Microsoft’s $22 Billion Smart Goggles Have Reportedly Failed Badly In U.S Army Tests

The United States Army gave Microsoft a $22 billion contract in 2021 to develop HoloLens-like smart goggles for its soldiers. However, according to extracts from an Army report provided to Insider, the smart goggles failed most components of a recent Army test. In addition, one tester observed that the equipment would be dangerous for soldiers to wear.

The Integrated Visual Augmentation System (IVAS) goggles, a modified version of Microsoft’s Hololens product, cast holographic information over the visual surroundings, supposedly providing the wearer with extra data via a “heads-up display.”

Microsoft’s cloud computing platform can enable night and thermal vision, tactical edge computing, situational awareness, and passive targeting.

However, user testimony is extremely crucial: “The devices would have gotten us killed,” one user said, since the light created by the goggles, when activated, may notify enemy soldiers of the user’s location.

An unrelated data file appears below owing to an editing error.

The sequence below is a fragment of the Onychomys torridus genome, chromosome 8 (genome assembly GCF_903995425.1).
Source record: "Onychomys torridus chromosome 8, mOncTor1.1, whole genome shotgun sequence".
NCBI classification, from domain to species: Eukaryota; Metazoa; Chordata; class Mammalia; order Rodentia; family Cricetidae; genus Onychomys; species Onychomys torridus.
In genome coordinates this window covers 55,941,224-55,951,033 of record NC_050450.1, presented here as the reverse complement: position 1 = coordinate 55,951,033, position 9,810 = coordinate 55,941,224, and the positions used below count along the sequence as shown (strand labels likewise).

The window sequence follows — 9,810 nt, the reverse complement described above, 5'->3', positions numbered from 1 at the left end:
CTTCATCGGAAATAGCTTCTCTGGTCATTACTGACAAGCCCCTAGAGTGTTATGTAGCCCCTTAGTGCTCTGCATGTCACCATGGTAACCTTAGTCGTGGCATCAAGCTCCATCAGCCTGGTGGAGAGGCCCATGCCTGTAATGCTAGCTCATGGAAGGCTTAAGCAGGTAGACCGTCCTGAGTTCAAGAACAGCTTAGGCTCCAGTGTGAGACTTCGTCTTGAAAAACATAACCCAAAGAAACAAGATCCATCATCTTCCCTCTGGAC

This glow could be seen from hundreds of meters away, and the device reduced peripheral vision while also being bulky enough to hamper movement.

According to Insider, an “operational demo” of the devices failed in four of six events, yet the US military still deems it a success.

“The emerging results indicate that the program succeeded in most of the Army evaluation criteria,” Brigadier General Christopher D. Schneider said.

“However, the results also identified areas where IVAS fell short and needs additional improvements, which the Army will address.”

The military has ordered 5000 units of Microsoft’s IVAS system this month, with another 5000 expected to arrive in 2023.

However, the headset has already undergone two redesigns, with a third planned before deployment.

“We don’t want to rush IVAS to the field until it’s ready,” said Brigadier General Schneider.

Microsoft’s IVAS was postponed in December 2021 because it was “not combat ready” due to reservations about moisture protection, heads-up display (HUD) calibration issues, and other field testing concerns.

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